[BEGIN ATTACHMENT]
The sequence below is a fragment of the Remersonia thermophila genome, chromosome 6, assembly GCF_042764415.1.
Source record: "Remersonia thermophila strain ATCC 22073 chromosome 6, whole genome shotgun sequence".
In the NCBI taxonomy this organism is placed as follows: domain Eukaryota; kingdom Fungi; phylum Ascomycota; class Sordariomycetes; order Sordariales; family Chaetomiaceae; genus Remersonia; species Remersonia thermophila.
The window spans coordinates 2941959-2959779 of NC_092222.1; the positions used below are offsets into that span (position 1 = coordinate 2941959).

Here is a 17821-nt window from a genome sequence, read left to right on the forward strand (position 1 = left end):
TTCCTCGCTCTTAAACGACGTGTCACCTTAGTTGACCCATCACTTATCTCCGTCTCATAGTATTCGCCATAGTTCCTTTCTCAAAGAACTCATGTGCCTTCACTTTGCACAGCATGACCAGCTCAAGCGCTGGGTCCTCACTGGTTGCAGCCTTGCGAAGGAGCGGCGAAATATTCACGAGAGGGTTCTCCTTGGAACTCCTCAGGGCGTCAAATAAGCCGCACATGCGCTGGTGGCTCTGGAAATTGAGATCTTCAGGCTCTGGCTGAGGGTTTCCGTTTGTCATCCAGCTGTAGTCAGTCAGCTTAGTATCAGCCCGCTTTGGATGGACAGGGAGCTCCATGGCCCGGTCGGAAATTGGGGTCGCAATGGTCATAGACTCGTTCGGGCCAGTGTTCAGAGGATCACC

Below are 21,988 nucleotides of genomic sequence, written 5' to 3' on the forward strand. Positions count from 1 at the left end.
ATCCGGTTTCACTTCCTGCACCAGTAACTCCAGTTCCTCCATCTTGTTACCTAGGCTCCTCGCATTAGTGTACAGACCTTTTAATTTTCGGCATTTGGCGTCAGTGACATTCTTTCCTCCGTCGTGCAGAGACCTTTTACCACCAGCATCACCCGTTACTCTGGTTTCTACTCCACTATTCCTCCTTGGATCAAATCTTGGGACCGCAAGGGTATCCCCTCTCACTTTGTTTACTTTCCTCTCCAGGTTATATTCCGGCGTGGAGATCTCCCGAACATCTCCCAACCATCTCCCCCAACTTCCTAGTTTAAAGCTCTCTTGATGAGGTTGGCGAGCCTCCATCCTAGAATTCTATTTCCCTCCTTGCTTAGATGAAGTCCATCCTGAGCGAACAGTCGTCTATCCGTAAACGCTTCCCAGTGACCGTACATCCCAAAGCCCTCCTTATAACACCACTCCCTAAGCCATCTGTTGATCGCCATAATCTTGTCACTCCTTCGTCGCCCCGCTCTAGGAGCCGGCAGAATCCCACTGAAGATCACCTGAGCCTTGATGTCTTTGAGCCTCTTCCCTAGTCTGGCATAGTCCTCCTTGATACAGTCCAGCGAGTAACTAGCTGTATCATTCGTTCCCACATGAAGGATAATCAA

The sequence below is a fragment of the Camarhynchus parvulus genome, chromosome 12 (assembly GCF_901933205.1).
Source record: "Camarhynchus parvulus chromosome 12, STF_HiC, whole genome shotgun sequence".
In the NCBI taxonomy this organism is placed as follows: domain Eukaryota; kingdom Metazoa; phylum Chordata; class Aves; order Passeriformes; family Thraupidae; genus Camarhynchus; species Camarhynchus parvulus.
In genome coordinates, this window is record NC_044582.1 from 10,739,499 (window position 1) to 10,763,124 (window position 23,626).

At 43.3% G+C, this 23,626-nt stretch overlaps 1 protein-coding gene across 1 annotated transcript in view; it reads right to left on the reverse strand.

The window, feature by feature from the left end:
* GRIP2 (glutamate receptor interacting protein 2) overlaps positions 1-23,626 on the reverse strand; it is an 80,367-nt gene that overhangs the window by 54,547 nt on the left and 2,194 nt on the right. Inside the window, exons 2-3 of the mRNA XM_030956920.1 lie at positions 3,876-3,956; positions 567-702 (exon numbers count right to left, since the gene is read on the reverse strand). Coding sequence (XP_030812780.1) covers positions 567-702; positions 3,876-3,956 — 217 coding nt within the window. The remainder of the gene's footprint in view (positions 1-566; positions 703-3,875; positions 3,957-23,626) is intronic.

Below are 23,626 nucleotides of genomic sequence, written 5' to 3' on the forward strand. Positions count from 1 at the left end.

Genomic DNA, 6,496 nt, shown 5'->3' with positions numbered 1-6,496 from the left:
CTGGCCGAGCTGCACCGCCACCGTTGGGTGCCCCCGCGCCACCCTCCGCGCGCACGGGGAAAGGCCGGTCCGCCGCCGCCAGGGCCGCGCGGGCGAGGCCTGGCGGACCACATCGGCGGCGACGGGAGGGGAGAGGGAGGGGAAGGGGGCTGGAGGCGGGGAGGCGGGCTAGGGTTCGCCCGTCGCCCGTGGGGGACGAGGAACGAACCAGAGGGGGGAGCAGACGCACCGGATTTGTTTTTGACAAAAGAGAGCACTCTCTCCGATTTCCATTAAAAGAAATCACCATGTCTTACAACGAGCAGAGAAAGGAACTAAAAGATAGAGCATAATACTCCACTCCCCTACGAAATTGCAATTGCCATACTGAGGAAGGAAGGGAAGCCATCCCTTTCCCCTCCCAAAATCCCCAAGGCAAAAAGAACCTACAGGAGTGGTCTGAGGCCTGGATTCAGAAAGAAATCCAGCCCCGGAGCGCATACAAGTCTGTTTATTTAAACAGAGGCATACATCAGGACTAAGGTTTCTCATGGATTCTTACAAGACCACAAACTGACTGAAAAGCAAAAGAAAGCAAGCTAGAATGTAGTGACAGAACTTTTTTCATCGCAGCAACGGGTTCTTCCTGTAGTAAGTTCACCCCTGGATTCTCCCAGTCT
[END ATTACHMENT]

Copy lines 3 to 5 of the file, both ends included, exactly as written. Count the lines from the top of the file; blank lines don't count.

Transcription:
In the NCBI taxonomy this organism is placed as follows: domain Eukaryota; kingdom Fungi; phylum Ascomycota; class Sordariomycetes; order Sordariales; family Chaetomiaceae; genus Remersonia; species Remersonia thermophila.
The window spans coordinates 2941959-2959779 of NC_092222.1; the positions used below are offsets into that span (position 1 = coordinate 2941959).

Here is a 17821-nt window from a genome sequence, read left to right on the forward strand (position 1 = left end):